She approached Pater’s cabin with misgivings.  She’d participated in three Johnson inactivations since she and Osma composed the mistress letter in the War Room.  Johnson would not back off, even when through artful subterfuge they’d nearly gotten him fired from his newspaper.  In the face of their failures, she could only imagine what Pater might be devising, and it frightened her.  Having been away from him for several weeks, her devotional adore had cooled, had been corrupted some might say.  In his mail, phone calls, especially in couriered top-secret correspondence containing reports of almost daily Black Nights, he impressed her as irrational.  More disturbing, he seemed dangerously paranoid, obsessed with the notion Harlan Johnson had organized and spearheaded a vast national conspiracy aimed at defaming him and Universal One.  It encompassed the media, FBI, CIA, and betrayal by political friends scared by the reporter’s power to tarnish them.  Pater sent her and her countervailing team on numerous fruitless forays for proof of Johnson’s Machiavellian maneuvers and raged, fortunately from afar, when they produced nothing. 

She watched the door open, recalling the night not long after she first arrived at the farm, when she heard a noise in the night, the disquieting noise always in the back of her mind.  Osma embraced her and whispered in her ear, “Afterwards, I have a secret to share with you.”  She squeezed Iam and led her into Pater’s bedroom.

Pater reclined on the bed dressed but, unusual for him, sloppy.  His feet were bare, his slacks rumpled, and his shirt open.  Iam contained her shock well but Osma, holding her arm, sensed her muscle’s tense.  They shared a glance and Iam saw Osma’s eyes flare in warning. 

“Pater, look who has arrived.”

Pater raised his chin off his chest and squinted in their direction.  He lackadaisically waved for them to approach.

“Marcella, we have anticipated you and your news.  Come, give your Pater a kiss.”

Iam laid her satchel on the bed and sat beside him.  She leaned and pecked his cheek.  His skin was yellow.  He smelled sour.  She pulled away.  He patted her hand and then tugged it.  He motioned for Osma to join them.  He turned from one to the other and smiled.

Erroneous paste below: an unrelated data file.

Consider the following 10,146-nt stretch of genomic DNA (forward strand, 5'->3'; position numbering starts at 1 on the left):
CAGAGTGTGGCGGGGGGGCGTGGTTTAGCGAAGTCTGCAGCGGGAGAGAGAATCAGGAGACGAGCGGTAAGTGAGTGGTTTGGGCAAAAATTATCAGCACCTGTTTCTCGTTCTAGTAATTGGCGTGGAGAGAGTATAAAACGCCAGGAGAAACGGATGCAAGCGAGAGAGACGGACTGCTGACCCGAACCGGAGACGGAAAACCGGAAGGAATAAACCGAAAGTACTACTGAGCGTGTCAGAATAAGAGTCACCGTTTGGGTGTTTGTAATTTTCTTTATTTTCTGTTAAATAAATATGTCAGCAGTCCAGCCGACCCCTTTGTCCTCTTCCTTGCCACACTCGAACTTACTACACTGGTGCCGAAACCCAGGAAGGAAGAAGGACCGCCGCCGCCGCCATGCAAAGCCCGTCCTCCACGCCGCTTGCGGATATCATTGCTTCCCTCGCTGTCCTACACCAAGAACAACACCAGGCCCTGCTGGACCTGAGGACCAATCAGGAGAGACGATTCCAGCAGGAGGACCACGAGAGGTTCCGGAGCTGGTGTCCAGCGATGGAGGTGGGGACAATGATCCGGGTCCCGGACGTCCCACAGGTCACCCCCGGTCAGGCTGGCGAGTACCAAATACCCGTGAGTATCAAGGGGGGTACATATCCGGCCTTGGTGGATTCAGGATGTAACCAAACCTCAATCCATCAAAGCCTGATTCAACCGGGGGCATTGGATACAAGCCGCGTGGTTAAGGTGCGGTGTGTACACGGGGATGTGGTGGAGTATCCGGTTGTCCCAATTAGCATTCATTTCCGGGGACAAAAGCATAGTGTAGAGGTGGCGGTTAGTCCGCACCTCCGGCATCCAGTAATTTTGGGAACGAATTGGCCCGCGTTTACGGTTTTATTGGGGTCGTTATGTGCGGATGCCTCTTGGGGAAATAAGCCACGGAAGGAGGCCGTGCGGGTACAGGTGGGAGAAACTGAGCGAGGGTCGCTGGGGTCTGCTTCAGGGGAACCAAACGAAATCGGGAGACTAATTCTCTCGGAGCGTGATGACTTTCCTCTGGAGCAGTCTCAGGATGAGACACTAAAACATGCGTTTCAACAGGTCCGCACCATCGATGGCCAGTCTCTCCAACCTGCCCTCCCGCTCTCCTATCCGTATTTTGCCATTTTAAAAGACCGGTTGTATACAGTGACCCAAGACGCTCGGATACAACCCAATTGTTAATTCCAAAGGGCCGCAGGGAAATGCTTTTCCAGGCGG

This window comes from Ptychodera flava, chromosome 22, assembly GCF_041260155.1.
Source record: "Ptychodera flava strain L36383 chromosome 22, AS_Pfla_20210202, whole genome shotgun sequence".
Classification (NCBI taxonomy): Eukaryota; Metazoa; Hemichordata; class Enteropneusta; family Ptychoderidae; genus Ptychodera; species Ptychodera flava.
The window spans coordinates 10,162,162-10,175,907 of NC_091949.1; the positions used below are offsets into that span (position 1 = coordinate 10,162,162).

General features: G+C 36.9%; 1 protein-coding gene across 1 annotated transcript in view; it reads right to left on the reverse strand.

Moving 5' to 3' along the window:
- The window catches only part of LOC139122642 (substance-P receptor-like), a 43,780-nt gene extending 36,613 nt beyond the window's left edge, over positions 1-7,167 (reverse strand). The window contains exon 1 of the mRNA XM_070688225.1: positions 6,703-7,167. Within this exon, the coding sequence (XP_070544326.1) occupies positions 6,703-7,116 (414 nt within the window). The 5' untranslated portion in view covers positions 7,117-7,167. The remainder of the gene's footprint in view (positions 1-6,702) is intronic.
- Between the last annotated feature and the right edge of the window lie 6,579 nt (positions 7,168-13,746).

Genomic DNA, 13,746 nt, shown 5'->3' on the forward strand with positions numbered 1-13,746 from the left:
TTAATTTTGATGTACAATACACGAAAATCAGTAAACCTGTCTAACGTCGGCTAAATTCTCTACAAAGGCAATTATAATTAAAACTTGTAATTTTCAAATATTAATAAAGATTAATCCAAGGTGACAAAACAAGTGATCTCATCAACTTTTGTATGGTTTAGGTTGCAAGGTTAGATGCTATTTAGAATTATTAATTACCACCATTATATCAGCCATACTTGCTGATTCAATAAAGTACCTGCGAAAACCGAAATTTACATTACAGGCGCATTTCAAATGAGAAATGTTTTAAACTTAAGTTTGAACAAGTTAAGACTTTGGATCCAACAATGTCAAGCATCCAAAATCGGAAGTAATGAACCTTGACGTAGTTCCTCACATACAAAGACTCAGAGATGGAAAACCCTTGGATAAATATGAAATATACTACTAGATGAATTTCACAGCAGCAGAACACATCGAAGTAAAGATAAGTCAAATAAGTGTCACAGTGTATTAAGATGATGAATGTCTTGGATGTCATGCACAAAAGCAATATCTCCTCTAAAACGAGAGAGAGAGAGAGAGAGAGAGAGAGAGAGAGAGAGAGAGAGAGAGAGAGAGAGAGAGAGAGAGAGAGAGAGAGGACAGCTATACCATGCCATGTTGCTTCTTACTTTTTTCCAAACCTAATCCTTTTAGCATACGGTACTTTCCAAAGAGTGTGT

“My lovely trinity,” he slurred, his lids drooping over his eyes.

Osma nudged him.  “Pater, we have work.”

“Work?  Yes, work.  Osma, please, my medicine.”

Osma slipped off the bed and went into the bathroom.  He was quiet, nodding Iam thought, as if in a stupor. 

Osma returned with three ruby and clear capsules Iam recognized as Dexes.  She looked at Osma sharply, as Pater washed them down with wine from his crystal goblet. 

In a moment, his lids snapped up and his eyes brightened.  He pushed himself upright in the bed and said, “Let’s see the fruit of your labors, Marcella.” 

Iam stacked the contents of her satchel on the bed.

“An impressive lot of stuff.”

“Yes, Pater.  Sadly, as previously, none of it is worth anything to us.”

“Let me have them,” he said, snapping his fingers at her.  “The devil is a dirty and foul creature, Marcella.  Try as he might to hide his filthy intents and deeds, it is impossible.”

Iam and Osma watched apprehensively as he swiftly shuffled the papers.  “What, no bribes, no whores, no little boys, no debts, or bar bills, or sneaky travel?  What?”  He tossed the month of effort at the foot of the bed, where it scattered as flotsam on the bed and the floor.  “You’re telling me Harlan Johnson, the fucking devil, is really a goddamn saint?”

“Pater,” Iam said, “it is as always.  We looked everywhere—”

“Everywhere.  Nowhere.  If you looked everywhere, I would have the bastard by his balls, Marcella.  I’d be squeezing them as we speak and he’d be hollering like the demon he is, bellowing like a stuck pig.  I want to destroy him, and you bring me, what? nothing, paper that means shit.  I expected a sword.”

“I’m sorry, Pater.”

“Marcella, he is the head of the great red dragon, a giant hydra.  We cut off the heads and the dragon dies.  We’ll be free.  We’ll accomplish the task God has given us.  And all I get from you is useless paper.  It’s good for nothing, Marcella.”

As he ranted, his face, neck, and chest reddened.  Iam feared blood would gush from his ears and mouth any second. 

“I’m sorry, Pater,” she repeated, as Osma attempted comforting him, stroking his chest and kissing his cheek.  But he would not be comforted and knocked her away, nearly off the bed.

“It’s shit, Marcella.  Yes, for shit.  Osma, gather it up and take it to the toilets.  Let the people wipe their asses with the little warrior’s useless paper.”  When Osma hesitated, he commanded, “Do it.”

Osma scurried after the papers.

“See the result of your efforts, Marcella.  Your amita debases herself cleaning up your shit.”

“Pater, I have more.”

“More shit?  I don’t need more of your crap.  I’m … Osma’s crawling in it like a pig.”

Iam reached into her satchel.  She removed the folder and presented it to him.  “SPA,” she said.